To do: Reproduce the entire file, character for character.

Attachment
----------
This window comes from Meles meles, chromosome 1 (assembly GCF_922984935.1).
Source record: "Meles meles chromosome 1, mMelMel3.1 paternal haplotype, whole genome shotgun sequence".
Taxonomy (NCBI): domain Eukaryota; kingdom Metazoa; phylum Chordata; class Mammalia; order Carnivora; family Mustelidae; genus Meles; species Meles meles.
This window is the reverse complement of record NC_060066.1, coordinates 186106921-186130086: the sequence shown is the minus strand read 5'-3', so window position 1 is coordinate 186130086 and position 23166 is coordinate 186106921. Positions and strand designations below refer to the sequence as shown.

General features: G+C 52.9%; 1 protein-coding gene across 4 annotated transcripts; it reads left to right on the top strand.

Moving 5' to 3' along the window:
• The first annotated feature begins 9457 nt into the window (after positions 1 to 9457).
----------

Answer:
This window comes from Meles meles, chromosome 1 (assembly GCF_922984935.1).
Source record: "Meles meles chromosome 1, mMelMel3.1 paternal haplotype, whole genome shotgun sequence".
Taxonomy (NCBI): domain Eukaryota; kingdom Metazoa; phylum Chordata; class Mammalia; order Carnivora; family Mustelidae; genus Meles; species Meles meles.
This window is the reverse complement of record NC_060066.1, coordinates 186106921-186130086: the sequence shown is the minus strand read 5'-3', so window position 1 is coordinate 186130086 and position 23166 is coordinate 186106921. Positions and strand designations below refer to the sequence as shown.

General features: G+C 52.9%; 1 protein-coding gene across 4 annotated transcripts; it reads left to right on the top strand.

Moving 5' to 3' along the window:
• The first annotated feature begins 9457 nt into the window (after positions 1 to 9457).